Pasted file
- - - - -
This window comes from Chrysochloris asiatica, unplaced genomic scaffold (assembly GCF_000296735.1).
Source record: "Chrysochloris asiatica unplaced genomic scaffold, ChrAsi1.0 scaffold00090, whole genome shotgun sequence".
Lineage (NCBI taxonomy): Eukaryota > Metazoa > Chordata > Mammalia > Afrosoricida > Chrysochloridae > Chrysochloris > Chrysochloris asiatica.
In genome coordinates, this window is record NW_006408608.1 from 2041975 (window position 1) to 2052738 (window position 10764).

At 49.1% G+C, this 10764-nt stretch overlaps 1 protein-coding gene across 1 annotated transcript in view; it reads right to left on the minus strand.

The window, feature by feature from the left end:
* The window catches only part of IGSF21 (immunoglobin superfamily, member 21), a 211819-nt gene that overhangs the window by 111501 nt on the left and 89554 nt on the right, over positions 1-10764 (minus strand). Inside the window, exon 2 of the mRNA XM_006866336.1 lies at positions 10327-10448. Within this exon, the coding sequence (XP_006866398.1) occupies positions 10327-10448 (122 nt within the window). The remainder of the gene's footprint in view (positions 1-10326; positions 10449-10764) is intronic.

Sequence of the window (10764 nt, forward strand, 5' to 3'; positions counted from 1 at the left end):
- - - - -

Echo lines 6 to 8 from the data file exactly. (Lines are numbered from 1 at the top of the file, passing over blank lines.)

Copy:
The window, feature by feature from the left end:
* The window catches only part of IGSF21 (immunoglobin superfamily, member 21), a 211819-nt gene that overhangs the window by 111501 nt on the left and 89554 nt on the right, over positions 1-10764 (minus strand). Inside the window, exon 2 of the mRNA XM_006866336.1 lies at positions 10327-10448. Within this exon, the coding sequence (XP_006866398.1) occupies positions 10327-10448 (122 nt within the window). The remainder of the gene's footprint in view (positions 1-10326; positions 10449-10764) is intronic.

Sequence of the window (10764 nt, forward strand, 5' to 3'; positions counted from 1 at the left end):